Crime and Science, by Jurgen Thorwald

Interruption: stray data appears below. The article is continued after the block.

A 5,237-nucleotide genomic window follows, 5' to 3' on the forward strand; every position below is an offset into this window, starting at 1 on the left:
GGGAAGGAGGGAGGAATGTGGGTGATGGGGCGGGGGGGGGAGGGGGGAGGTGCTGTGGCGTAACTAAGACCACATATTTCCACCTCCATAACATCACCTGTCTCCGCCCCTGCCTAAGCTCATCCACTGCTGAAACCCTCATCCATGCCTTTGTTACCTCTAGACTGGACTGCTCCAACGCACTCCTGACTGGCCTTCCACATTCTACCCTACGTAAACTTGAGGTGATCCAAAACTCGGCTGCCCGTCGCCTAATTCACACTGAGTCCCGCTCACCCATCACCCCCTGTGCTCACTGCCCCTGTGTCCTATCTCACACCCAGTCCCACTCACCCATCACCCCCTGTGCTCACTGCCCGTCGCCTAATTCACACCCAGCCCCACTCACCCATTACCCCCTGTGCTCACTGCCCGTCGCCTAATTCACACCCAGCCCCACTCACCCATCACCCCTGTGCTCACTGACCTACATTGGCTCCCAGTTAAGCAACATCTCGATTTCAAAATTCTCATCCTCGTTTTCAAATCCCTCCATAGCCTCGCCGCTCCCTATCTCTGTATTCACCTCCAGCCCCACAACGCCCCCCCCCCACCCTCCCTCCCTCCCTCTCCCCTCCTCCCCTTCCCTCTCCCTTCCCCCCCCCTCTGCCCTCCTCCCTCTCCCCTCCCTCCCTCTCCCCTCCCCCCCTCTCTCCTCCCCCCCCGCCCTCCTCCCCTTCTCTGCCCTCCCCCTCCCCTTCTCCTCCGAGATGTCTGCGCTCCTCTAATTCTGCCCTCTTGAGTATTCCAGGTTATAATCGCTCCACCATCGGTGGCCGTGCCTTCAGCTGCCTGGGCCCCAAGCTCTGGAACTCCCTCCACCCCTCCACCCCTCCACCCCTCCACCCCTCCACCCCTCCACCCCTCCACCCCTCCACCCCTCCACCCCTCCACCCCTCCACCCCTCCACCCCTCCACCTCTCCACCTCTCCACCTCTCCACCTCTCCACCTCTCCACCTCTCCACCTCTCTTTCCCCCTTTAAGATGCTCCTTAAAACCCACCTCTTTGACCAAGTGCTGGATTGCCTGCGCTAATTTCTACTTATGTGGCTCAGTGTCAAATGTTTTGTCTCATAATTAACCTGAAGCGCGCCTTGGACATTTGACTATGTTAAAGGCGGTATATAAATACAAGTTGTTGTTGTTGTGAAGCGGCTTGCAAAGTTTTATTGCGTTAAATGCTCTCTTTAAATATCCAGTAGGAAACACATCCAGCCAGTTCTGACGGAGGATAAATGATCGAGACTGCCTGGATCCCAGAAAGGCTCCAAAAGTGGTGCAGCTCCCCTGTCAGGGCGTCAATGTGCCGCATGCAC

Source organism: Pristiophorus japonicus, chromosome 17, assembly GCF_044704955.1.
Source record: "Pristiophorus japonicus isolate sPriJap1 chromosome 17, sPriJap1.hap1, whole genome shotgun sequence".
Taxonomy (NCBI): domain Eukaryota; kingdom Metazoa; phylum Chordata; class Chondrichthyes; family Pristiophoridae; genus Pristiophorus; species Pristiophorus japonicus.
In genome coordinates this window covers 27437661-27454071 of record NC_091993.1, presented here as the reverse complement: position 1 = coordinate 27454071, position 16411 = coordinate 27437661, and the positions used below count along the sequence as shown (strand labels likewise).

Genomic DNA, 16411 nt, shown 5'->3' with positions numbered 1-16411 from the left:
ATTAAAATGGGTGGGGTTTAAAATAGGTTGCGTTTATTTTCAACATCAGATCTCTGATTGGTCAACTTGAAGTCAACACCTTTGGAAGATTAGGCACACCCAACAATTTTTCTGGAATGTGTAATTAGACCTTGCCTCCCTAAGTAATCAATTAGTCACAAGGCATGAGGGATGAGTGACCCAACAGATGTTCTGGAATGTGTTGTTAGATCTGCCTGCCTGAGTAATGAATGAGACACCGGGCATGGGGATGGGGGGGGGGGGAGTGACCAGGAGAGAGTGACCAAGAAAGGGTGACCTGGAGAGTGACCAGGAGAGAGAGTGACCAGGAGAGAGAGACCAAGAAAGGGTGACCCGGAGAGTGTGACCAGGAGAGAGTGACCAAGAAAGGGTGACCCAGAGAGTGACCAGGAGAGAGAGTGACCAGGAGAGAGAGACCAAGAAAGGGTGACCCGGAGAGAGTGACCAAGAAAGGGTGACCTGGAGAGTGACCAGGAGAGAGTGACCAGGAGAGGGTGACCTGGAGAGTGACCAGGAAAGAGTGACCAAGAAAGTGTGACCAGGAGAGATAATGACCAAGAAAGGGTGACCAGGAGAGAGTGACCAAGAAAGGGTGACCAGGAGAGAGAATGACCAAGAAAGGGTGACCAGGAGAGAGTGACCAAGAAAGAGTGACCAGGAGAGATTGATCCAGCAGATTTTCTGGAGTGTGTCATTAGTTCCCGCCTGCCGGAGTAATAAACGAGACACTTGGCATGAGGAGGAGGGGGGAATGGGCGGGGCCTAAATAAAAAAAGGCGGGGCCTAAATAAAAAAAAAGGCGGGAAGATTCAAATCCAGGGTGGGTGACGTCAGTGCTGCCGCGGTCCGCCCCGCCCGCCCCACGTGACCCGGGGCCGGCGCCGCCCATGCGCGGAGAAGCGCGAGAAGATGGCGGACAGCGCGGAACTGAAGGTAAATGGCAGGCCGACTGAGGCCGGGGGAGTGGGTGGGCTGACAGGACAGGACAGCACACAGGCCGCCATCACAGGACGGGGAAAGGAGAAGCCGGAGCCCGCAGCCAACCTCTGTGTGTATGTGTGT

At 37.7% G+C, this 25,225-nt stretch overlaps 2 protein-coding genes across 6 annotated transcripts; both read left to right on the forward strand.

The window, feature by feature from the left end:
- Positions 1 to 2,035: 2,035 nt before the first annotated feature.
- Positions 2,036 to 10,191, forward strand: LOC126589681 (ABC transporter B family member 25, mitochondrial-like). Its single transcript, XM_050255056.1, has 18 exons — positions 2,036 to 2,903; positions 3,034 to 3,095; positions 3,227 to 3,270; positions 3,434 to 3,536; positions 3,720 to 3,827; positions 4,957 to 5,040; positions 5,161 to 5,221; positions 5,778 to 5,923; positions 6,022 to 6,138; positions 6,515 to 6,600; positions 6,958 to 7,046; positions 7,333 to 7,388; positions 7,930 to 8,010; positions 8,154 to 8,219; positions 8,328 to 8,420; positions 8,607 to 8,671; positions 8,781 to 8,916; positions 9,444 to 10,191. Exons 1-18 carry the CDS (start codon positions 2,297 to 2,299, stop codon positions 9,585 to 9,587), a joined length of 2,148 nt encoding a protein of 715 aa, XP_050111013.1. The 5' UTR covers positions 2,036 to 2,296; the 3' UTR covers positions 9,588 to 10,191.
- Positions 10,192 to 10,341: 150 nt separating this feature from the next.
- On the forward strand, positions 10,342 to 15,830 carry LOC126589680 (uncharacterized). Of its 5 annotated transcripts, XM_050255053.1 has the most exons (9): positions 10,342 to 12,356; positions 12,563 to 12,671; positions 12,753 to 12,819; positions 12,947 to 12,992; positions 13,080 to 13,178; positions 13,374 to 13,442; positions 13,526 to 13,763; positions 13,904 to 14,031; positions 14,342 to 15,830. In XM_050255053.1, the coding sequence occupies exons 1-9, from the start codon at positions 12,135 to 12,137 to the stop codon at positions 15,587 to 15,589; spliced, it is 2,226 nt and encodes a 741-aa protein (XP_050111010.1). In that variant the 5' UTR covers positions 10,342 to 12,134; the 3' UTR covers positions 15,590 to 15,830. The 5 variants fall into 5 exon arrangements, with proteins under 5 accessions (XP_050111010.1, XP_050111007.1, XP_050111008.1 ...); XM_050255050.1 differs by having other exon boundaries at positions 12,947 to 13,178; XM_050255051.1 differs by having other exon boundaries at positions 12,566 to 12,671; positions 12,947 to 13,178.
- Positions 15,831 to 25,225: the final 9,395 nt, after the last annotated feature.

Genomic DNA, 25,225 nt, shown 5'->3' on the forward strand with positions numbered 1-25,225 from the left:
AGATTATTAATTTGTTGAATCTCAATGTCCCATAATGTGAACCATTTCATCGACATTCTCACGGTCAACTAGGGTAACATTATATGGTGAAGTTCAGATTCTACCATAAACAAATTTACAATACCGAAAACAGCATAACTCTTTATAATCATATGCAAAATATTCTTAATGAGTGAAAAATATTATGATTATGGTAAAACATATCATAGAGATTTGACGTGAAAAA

My freshman college roommate gave me a copy of this book for my birthday, and I know it played a huge role in why I pursued a master's degree in forensic science (even if it's one I never used, except as fodder for writing about crimes of all kinds.) Thorwald writes with exceptional clarity about cases obscure and famous solved with forensic techniques like blood typing and elemental analysis of gunshot residue. DNA and CSI-style glamorization makes those older techniques seem quaint, but current criminalists owe a lot to their chemically minded pioneers. It still amazes me that this book and its earlier companion volume, The Century of Detective — which lost the Edgar Award for Best Fact Crime to In Cold Blood — have yet to be rescued from out-of-print oblivion.